'Best paper' to Negar Ghanbari

By Astri Inga Kamsvåg

24 August 2018 10:33

'Best paper' to Negar Ghanbari

PhD research fellow Negar Ghanbari won 'Best PhD Paper Award' at the International Finance and Banking Society (IFABS) conference 2018. The title of her paper is "Liquidity and the Use of Call Provision in the US Corporate Bond Market".

Negar is based at the Department of Finance, and her supervisors are professors Nils Friewald (main) and Karin Thorburn.

IFABS is one of the world's leading research networks dedicated to the promotion of cutting edge research in the areas of Banking and Finance.


In her paper Negar analyzes whether liquidity is an important determinant of the use of call provisions in the US corporate bond market.

A call provision is an option, which gives the issuer the right to redeem the bond before maturity at a pre-specified price. Callable bond has become an increasingly important part of the corporate bond market, to such an extent that most of the newly issued bonds in recent years include a call provision.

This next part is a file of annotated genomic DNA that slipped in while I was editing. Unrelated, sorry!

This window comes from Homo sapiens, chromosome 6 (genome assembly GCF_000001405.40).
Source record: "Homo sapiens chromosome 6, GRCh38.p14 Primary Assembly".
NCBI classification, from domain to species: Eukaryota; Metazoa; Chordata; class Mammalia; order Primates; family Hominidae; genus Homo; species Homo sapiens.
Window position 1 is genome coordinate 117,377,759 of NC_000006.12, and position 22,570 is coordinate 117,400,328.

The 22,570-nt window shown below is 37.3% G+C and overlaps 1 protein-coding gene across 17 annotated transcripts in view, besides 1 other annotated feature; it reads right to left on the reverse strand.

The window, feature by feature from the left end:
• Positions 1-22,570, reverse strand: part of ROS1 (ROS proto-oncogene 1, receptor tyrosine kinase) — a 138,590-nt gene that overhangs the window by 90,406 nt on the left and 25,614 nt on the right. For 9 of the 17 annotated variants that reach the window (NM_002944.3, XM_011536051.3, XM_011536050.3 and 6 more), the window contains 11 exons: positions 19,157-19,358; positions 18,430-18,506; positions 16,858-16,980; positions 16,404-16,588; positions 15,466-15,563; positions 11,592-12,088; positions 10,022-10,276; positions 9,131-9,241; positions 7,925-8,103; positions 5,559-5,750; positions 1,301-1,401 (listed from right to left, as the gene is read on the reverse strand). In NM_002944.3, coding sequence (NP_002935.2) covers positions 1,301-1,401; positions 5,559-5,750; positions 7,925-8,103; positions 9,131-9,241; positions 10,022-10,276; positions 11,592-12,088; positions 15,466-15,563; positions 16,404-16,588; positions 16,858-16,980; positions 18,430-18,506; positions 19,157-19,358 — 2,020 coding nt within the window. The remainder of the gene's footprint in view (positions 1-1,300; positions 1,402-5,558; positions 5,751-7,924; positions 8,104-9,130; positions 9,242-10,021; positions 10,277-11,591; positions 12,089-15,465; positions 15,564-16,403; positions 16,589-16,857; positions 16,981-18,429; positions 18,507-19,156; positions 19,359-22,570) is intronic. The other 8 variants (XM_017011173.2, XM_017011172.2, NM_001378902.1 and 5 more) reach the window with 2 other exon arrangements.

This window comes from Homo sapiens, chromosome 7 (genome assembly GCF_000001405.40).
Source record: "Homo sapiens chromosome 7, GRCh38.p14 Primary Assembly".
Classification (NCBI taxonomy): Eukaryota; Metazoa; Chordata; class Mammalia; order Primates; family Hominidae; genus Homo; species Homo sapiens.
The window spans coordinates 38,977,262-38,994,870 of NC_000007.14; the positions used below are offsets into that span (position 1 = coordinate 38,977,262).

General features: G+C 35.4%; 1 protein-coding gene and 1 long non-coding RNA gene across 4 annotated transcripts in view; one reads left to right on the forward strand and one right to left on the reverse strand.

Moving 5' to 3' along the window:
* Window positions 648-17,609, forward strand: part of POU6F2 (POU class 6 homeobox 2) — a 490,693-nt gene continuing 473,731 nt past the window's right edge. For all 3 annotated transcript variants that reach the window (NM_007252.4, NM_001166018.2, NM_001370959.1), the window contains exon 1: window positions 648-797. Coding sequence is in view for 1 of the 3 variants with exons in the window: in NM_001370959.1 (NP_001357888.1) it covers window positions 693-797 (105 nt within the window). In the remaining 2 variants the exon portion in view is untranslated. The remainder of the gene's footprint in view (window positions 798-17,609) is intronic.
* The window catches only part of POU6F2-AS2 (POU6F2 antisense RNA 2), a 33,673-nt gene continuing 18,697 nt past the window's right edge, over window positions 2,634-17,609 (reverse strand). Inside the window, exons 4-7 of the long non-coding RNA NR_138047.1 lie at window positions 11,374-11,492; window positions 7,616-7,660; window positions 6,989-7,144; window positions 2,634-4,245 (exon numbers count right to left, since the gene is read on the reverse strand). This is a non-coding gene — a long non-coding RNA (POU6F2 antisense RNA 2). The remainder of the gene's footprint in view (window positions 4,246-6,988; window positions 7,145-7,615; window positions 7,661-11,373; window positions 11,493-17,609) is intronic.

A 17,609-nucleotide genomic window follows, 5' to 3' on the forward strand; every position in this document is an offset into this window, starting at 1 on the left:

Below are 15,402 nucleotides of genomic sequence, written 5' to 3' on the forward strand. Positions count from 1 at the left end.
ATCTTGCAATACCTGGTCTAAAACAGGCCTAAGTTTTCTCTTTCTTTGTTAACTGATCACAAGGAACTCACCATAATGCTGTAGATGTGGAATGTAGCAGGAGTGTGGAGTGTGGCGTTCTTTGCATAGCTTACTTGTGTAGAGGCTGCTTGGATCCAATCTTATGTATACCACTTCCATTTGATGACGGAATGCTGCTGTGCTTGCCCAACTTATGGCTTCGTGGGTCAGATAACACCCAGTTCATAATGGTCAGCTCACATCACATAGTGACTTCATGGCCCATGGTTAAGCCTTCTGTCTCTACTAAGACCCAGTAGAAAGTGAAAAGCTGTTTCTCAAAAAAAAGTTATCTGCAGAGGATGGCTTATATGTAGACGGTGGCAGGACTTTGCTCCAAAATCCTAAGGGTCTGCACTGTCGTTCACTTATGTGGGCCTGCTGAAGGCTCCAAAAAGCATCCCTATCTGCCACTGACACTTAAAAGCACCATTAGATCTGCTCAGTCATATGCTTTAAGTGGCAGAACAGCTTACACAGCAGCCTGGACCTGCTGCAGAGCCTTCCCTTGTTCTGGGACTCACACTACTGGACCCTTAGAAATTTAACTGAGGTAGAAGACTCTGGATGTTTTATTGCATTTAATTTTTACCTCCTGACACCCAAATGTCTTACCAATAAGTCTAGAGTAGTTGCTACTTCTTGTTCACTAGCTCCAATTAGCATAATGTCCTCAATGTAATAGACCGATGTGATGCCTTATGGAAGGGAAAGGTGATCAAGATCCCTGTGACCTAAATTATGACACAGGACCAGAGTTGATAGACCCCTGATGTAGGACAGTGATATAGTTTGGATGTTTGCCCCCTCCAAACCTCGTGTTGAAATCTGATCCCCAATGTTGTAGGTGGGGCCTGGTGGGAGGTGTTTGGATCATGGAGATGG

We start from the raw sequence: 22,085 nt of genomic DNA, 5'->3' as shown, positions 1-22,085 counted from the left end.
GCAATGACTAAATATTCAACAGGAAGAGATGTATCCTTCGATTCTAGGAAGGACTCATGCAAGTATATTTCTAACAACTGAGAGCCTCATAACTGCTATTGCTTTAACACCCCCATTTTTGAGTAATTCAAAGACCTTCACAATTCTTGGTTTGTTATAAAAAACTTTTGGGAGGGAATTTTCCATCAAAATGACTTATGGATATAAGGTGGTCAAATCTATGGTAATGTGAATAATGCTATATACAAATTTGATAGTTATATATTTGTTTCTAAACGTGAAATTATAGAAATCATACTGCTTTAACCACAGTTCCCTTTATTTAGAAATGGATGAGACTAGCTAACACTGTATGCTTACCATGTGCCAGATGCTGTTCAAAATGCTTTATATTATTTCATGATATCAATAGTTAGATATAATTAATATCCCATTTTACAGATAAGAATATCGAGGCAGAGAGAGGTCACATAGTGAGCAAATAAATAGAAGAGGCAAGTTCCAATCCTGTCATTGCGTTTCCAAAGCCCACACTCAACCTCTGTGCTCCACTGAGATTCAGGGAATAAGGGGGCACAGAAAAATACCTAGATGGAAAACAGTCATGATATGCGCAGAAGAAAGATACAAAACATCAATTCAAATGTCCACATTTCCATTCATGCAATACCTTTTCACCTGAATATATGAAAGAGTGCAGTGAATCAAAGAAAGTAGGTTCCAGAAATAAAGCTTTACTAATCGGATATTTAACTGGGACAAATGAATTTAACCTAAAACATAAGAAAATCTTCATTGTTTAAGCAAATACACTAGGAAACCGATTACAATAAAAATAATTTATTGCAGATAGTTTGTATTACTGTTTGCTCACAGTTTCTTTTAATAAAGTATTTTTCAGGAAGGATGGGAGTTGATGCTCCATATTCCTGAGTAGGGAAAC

The focus of this paper is on understanding the relation between the use of call provision and liquidity risk. US corporate bond market is an OTC market and liquidity condition is a major concern in this market.

The analysis of this paper provides evidence that firms desire to include call provisions on their debt contracts as an efficient term to overcome lack of liquidity in the bond market.

It is often assumed that bond contracting is a one-time decision in which issuer chooses contract terms at issuance and then commits to it until the scheduled due date. One exception is the use of call provisions, which provide the firm the option to retire the debt and issue a new bond.

Consider a firm that needs financing (for instance to repay maturing debt or for general corporate purposes) when liquidity cost of debt is high. Under such conditions, including a call provision would allow the firm to redeem its outstanding debt early and replace it with a new one with better contract terms, such as lower interest rate, longer maturity or less restrictive covenants.

Negar uses a comprehensive database of newly issued corporate bonds over the period from 2004 to 2014. Employing several liquidity measures, Negar finds that the likelihood of using call provisions is positively related to bond illiquidity at the time of issuance.

Her findings also suggest that the likelihood of retiring a callable bond is positively linked to the improvements in bond liquidity. Moreover, Negar documents that the effect of liquidity improvement on redeeming callable bonds is intensified for the bonds issued during the subprime crisis.

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